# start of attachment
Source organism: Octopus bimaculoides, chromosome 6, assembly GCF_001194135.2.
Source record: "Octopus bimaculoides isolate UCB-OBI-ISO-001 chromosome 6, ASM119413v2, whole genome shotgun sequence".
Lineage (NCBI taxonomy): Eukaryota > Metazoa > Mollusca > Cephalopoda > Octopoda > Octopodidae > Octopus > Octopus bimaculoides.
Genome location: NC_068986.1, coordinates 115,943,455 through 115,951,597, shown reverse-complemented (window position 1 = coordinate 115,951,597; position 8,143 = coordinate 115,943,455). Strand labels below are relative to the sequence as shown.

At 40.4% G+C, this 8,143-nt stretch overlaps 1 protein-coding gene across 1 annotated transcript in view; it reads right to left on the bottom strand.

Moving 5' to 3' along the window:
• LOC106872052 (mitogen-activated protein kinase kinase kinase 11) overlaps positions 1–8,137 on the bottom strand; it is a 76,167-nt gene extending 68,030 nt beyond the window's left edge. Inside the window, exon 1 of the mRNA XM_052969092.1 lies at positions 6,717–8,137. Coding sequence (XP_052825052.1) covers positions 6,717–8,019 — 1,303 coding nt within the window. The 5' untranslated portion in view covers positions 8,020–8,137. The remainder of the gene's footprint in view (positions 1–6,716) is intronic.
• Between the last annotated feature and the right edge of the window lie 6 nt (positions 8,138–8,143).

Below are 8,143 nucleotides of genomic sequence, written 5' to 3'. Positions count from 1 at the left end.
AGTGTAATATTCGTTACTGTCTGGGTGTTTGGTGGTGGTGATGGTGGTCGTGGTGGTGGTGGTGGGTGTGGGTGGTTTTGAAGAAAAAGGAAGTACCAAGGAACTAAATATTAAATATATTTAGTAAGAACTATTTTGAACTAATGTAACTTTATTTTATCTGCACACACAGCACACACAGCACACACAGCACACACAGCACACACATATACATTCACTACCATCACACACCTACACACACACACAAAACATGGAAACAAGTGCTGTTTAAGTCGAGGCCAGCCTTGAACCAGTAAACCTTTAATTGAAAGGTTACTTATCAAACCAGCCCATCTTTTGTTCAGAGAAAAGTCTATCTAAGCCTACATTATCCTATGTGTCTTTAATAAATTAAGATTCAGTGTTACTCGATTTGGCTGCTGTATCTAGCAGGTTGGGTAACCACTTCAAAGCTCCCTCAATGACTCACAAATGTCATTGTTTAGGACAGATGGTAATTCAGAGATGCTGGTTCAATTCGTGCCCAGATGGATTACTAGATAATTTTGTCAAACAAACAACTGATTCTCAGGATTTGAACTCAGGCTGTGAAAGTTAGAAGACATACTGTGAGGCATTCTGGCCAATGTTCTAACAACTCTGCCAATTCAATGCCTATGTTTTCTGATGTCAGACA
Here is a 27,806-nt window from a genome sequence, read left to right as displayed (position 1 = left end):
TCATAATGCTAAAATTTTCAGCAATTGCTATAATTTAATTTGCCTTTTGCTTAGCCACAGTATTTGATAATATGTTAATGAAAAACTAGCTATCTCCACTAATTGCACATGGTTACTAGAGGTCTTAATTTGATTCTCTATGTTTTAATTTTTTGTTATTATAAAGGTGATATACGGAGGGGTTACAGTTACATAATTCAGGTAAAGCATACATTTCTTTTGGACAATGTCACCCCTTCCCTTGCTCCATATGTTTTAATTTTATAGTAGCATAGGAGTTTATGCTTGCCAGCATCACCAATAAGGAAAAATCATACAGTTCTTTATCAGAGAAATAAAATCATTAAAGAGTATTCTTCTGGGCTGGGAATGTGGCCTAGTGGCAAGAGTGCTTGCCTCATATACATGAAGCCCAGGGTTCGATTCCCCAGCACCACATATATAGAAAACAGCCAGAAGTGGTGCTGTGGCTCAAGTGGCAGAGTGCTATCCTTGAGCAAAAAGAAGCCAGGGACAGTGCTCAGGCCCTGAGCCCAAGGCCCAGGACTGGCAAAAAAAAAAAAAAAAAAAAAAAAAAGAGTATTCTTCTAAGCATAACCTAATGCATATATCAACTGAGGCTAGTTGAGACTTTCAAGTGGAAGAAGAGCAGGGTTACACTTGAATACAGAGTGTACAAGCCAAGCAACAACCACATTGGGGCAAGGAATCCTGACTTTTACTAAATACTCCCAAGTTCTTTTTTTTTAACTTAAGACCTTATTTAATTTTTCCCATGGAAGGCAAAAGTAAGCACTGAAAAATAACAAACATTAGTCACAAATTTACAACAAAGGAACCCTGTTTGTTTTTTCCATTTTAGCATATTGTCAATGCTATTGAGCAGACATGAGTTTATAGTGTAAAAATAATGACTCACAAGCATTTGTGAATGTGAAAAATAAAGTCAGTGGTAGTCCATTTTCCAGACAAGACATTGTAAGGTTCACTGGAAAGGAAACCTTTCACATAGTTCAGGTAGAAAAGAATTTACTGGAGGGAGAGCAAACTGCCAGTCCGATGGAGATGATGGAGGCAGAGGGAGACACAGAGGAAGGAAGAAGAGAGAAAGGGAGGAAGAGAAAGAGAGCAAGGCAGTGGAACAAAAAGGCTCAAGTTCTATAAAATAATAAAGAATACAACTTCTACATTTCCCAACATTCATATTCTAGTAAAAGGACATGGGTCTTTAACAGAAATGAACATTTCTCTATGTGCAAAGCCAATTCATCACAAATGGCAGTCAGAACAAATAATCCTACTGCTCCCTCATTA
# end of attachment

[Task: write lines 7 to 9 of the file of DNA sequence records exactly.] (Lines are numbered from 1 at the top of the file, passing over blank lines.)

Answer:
• LOC106872052 (mitogen-activated protein kinase kinase kinase 11) overlaps positions 1–8,137 on the bottom strand; it is a 76,167-nt gene extending 68,030 nt beyond the window's left edge. Inside the window, exon 1 of the mRNA XM_052969092.1 lies at positions 6,717–8,137. Coding sequence (XP_052825052.1) covers positions 6,717–8,019 — 1,303 coding nt within the window. The 5' untranslated portion in view covers positions 8,020–8,137. The remainder of the gene's footprint in view (positions 1–6,716) is intronic.
• Between the last annotated feature and the right edge of the window lie 6 nt (positions 8,138–8,143).

Below are 8,143 nucleotides of genomic sequence, written 5' to 3'. Positions count from 1 at the left end.